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The Legacy Of BXVI

January 12, 2023 Our Catholic Faith No Comments


At the end of Pope Benedict’s earthly sojourn with his death on the last day of 2022, we are moved to look back with gratitude upon his life and legacy. It is indeed a rich one, blessed with a fruitfulness indicating the Lord’s good pleasure in the labors of his humble servant.
At the cusp of a new year it was as if, with his last breath, our beloved Pope Emeritus delivered his final homily about the brevity of our lives in comparison with the great treasure of the eternal Kingdom which awaits us. His words were always carefully and lovingly chosen, with a desire to effectively communicate the Lord and His Gospel. In the end we witness the truth that it was in fact his life that was, of all his works, the most eloquent.
The sadness we experience at his passing is mixed with the joy of having known him and benefited from his gifts. He was brought by the Lord’s Providence from his native Germany to the heart of the Church in Rome where he faithfully served his good friend Pope John Paul II for many years. A guardian for the right teaching of the faith, he was trained well for his greatest role of humble servanthood in the vineyard which he accepted upon his election as Supreme Pontiff.
He first came to my attention many years ago when, as a young Army officer on active duty in Texas, his book-length interview, first known as The Ratzinger Report, made something of a ripple in the popular press. I obtained a copy through interlibrary loan from Southern Methodist University and read it with great curiosity.
I had been at that time continuing my discernment of the priesthood while serving in the military to “pay back” my four-year college scholarship. I was experiencing some skepticism as do many,there always being plenty of bad news about people in the Church, sinners all that we are.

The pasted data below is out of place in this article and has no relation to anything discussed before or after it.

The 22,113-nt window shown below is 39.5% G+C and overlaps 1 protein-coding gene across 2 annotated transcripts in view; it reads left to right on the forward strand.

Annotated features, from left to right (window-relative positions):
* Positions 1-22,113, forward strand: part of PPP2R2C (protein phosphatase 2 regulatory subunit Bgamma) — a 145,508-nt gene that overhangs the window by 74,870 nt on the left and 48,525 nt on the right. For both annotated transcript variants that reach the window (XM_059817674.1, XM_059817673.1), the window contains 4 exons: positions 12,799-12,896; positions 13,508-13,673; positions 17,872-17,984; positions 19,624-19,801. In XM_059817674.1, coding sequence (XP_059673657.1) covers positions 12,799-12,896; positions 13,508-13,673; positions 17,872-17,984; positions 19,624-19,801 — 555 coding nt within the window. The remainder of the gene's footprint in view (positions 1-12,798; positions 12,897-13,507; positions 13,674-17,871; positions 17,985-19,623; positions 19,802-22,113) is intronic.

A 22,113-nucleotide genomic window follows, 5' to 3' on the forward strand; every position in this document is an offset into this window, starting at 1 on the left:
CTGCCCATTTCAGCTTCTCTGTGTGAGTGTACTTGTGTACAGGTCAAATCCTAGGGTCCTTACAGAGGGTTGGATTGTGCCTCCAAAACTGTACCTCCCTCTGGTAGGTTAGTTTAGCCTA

Granted access in this way to his thought, I was immediately impressed with the simplicity, openness and transparency with which he revealed his heart and mind.
Here was a man of experience, at the heart of the Church, who knew much about the failures and unfaithfulness of so many in the life of the Church, and yet he remained ever hopeful and confident in her mission and purpose. His witness of priesthood which endures and is joyful despite Judas-like betrayals was startling and attractive. My youthful temptations to cynicism were thus shown to be more a product of inexperience than of maturing wisdom. My own vocation was, as a result, given fresh impetus. Only a few years later I would be accepted as a seminarian and military-chaplain candidate.
His 40 books, many papal and other writings and speeches have continued to impart the wisdom which is a fruit of the truths of our faith, divine Revelation transmitted as Scripture and Tradition.
Many more have benefited from the beauty, truth and goodness he came to know as a believer and continue to be touched and changed by his theological genius.
He forcefully reminded us of the necessity for the balance of faith and reason for the sake of our salvation in his Regensburg Address. Some raged irrationally against his gentle and charitable provocation on behalf of truth, in one such case murdering a Catholic religious woman as if to confirm unwittingly the veracity of his spoken witness.